The work ethic is similar to that of muscles. It can be strengthened with proper training or weakened by abuse. The bad news is that children’s work ethic is in crisis and we parents have a lot to do with it. The Good news i that with proper training you can improve your child’s work ethic.

Illusion: Many factors of modern parenting contribute to the crisis of child labor ethics. As parents, we wrap our babies in bubbles and keep them in their comfort zone. We created the illusion in their minds that life was a picnic filled with instant gratification and endless fun. We made our children believe that life is just “me” and do what “I want and when I want”. Likewise, we have taught them that life is free from responsibilities and challenges as everything falls on their golden plate without lifting a finger. We made him think that in life “everyone wins the trophy” no matter what their effort and “nothing is your fault”.

Reality: Why do we deceive our children? We tell our children a story. We breed them for an artificial reality, not the real world. Life is not a picnic. There is no magic wand, no gold plate, endless fun. We all know that life is tough. Life is full of hard work, delayed rewards, challenges and responsibilities. It is mainly about doing what is needed to get what you want. Magic happens more often when we push ourselves beyond our comfort zone, work hard on challenges and boredom.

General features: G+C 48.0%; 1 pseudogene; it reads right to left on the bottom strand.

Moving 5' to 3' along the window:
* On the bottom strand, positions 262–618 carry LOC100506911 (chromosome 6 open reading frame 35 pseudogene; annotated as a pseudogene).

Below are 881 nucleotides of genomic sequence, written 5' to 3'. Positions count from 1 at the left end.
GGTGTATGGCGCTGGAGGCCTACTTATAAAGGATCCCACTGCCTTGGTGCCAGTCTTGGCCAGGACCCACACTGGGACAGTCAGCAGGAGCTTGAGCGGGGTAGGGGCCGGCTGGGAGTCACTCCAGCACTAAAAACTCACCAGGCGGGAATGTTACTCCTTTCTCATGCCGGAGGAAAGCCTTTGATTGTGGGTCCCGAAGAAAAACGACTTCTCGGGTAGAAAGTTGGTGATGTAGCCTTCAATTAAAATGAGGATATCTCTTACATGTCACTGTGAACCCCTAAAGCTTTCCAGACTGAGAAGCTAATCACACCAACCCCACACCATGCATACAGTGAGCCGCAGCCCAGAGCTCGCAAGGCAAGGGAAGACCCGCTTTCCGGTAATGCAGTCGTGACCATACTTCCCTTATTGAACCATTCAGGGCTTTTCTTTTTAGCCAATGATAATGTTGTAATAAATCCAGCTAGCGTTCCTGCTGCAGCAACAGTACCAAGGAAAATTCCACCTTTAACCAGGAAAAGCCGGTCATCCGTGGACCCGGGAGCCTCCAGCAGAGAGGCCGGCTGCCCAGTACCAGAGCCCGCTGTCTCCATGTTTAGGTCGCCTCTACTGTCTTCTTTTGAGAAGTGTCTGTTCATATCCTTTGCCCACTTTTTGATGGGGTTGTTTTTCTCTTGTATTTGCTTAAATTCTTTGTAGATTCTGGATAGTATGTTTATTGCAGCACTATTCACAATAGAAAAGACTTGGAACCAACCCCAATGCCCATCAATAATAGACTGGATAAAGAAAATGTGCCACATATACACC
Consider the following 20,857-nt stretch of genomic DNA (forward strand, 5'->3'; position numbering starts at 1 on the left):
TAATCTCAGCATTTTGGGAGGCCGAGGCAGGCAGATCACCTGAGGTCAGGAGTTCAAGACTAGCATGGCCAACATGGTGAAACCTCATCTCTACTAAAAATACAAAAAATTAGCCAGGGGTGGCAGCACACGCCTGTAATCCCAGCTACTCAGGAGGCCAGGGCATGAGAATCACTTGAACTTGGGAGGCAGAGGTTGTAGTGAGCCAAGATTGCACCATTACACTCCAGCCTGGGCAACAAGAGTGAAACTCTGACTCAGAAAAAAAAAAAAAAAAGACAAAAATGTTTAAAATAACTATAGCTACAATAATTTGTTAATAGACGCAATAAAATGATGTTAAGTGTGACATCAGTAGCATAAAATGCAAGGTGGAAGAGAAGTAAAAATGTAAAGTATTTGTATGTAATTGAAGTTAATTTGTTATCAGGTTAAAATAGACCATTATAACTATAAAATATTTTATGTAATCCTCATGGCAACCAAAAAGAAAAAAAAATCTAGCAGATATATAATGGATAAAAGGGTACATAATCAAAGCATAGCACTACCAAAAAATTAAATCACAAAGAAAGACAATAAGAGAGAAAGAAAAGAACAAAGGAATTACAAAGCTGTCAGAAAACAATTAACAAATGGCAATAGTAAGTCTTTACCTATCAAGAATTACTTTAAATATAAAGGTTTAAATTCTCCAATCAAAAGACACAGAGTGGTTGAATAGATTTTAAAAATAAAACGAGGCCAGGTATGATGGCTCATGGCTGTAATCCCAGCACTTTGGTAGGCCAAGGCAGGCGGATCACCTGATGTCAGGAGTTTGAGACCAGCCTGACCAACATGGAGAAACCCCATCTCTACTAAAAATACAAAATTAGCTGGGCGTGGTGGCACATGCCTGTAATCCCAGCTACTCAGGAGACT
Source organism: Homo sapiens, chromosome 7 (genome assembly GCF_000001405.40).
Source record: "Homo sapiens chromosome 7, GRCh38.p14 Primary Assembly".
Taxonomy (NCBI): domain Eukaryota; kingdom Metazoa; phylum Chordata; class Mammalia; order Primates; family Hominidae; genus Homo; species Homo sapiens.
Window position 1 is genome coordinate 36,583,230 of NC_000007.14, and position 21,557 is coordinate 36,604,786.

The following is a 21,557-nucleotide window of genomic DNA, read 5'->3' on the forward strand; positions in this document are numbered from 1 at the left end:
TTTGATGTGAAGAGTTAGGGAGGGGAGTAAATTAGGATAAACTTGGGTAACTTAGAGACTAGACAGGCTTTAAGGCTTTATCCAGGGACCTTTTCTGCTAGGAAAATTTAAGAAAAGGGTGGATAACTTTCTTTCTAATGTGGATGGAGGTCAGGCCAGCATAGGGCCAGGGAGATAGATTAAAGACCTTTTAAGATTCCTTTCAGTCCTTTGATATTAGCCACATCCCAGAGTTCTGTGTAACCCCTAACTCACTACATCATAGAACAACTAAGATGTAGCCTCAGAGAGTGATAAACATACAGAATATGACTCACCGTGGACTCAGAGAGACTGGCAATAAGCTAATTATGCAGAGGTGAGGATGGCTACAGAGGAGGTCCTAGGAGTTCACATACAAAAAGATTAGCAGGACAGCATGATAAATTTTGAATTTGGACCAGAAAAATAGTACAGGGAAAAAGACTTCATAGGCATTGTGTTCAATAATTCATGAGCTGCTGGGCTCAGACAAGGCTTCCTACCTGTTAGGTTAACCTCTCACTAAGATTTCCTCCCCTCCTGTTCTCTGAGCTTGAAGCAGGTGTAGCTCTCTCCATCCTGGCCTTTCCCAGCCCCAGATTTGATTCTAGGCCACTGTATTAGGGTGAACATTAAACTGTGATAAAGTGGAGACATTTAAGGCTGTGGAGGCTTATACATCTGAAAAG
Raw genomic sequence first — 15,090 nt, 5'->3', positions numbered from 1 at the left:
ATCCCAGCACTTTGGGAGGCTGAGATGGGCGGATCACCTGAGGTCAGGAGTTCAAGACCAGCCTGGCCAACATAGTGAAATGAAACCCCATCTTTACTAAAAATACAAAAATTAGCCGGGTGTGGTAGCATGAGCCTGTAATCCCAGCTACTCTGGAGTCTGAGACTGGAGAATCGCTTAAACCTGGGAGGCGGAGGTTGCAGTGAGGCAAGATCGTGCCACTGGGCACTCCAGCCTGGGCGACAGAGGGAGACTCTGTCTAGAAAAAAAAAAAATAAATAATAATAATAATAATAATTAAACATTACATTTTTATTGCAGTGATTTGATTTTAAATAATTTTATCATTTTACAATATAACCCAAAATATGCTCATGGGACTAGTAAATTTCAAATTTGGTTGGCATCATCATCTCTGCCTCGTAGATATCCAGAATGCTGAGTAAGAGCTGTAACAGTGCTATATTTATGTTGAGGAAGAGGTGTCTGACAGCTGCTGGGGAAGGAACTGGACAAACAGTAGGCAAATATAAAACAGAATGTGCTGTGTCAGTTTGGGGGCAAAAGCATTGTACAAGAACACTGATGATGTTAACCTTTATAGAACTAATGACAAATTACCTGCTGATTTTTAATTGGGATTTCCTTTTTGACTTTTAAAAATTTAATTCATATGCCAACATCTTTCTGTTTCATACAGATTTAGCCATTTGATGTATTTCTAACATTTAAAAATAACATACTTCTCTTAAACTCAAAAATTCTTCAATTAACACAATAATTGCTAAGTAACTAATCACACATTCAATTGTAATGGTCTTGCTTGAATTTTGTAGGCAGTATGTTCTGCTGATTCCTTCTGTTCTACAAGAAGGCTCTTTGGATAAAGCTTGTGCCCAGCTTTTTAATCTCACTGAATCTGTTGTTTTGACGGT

Results: When we wrap our babies in bubbles, we have the best of intentions to keep them happy. Unfortunately at the moment we are making them happy but unhappy in the long run. Bubble wrap hinders the development of accountability, independence, problem solving, perseverance and resilience. In this way, we deprive them of the development of the work ethic, which is the fundamental element of life success. With the best of intentions in mind, we leave our children unprepared for real life.